24. The aircraft of
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Nondestructive inspection (NDI) of a structure involves thoroughly examining the structure without harming it or significantly disassembling it. Nondestructive inspection is commonly used in the aircraft industry to validate the health (e.g., integrity and fitness) of aircraft structures.
Manual NDI of aircraft structures is time consuming and labor intensive. Semi-automatic and fully automatic NDI are less labor intensive and provide better quality and process control than manual NDI.
According to an aspect of the present invention, NDI is performed on a structure having a cavity. The NDI includes exciting the structure with electromagnetic radiation and analyzing the cavity's electromagnetic field response to detect a state change of the structure.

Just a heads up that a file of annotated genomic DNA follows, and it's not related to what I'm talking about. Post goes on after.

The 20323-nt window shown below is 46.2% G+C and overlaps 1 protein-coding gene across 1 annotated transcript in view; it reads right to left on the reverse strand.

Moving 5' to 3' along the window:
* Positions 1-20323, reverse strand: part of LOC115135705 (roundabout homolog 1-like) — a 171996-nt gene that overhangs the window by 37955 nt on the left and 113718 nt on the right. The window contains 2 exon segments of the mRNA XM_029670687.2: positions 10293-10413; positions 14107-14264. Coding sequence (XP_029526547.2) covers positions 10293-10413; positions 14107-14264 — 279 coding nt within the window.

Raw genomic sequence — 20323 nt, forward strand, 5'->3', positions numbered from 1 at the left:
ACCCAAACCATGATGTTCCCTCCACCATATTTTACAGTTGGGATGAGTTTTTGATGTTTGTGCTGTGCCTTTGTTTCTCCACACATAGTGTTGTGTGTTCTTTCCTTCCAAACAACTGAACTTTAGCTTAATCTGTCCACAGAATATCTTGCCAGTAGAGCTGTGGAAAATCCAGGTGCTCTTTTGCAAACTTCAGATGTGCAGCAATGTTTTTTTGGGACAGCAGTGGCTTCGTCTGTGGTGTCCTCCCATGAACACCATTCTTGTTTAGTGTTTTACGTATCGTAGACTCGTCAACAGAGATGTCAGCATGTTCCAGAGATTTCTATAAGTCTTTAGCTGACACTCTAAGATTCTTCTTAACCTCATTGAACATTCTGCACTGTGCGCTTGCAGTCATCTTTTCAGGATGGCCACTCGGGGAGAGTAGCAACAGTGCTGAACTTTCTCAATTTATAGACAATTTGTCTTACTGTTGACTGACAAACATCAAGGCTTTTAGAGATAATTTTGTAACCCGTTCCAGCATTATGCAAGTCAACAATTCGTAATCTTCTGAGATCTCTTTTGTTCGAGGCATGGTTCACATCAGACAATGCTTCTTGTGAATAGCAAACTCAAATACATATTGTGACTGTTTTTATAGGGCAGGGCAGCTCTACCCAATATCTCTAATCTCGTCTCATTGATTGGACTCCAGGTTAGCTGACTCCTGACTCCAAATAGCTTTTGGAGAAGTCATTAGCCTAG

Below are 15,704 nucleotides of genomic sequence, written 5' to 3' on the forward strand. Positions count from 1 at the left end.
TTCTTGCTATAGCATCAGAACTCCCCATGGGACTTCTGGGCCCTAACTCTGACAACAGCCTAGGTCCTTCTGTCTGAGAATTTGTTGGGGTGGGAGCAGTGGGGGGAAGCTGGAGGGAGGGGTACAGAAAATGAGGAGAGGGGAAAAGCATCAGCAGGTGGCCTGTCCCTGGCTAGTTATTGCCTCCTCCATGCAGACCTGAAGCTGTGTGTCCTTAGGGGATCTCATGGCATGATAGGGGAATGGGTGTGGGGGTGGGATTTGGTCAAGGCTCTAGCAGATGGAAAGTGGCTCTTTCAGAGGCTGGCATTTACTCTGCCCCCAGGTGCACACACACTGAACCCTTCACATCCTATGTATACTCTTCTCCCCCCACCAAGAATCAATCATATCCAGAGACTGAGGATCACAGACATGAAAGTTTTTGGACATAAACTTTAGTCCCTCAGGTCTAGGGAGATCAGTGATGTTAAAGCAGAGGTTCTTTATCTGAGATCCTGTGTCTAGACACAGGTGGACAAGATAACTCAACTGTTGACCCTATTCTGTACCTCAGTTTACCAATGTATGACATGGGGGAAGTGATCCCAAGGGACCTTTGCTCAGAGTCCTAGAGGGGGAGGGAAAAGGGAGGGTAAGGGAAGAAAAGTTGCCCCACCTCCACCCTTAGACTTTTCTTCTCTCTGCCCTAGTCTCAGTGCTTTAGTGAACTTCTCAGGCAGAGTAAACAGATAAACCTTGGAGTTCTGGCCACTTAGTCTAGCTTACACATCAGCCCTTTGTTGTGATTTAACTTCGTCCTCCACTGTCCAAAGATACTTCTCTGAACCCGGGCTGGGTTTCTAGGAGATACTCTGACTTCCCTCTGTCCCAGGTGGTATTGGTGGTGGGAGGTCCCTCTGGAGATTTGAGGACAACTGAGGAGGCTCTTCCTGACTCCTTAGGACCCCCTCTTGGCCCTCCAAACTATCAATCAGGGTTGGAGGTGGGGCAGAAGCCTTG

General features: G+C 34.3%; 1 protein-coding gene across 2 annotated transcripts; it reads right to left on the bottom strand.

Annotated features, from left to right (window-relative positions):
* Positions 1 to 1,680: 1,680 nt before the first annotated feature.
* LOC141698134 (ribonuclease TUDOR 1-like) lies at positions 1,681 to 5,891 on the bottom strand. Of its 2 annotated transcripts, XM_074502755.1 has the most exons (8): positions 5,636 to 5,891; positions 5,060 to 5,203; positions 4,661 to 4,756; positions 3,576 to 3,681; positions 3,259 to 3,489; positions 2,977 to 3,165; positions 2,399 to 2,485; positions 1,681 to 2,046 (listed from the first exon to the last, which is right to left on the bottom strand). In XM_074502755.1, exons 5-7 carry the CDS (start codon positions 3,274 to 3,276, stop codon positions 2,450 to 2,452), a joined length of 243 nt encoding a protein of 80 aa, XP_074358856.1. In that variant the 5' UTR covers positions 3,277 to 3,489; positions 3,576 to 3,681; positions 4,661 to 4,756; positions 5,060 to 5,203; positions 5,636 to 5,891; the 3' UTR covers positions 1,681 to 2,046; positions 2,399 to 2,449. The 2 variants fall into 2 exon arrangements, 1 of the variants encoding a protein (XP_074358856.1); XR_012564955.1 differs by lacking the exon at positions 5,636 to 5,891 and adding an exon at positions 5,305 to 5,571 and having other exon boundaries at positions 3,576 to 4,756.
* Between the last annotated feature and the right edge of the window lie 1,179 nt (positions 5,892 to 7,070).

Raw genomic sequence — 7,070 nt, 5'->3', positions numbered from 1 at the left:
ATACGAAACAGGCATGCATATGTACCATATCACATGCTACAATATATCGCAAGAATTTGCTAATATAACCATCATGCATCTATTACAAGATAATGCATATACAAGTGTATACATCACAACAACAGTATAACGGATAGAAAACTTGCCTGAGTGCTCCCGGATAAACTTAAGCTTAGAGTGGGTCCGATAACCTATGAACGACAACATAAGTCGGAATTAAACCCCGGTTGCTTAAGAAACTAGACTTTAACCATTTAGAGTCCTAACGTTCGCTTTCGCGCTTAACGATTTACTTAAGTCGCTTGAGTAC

Reference is made to
The structure having the cavity exhibits RF characteristics. When excited with electromagnetic radiation, the structure interacts with the electromagnetic radiation, causing a distinct electromagnetic field response. This cavity response includes reflected, absorbed, and transmitted components of the electromagnetic radiation. The RF characteristics are structure-specific (e.g., a function of geometry, surface conductivity, etc.).
The structure is not limited to any particular geometry or composition. The composition could include a metal (e.g., aluminum, titanium, alloys thereof), composite material (e.g., carbon fiber reinforced plastic), etc.
At block 110, the structure is excited with electromagnetic radiation (this electromagnetic radiation will also be referred to as the “excitation”). The cavity may exhibit characteristics of fundamental mode waveguide propagation as well as higher-order resonant cavity modes. The electromagnetic radiation may be propagated from end-to-end of the structure as in an electromagnetic waveguide, or it may introduce a standing wave, such as with a cavity resonator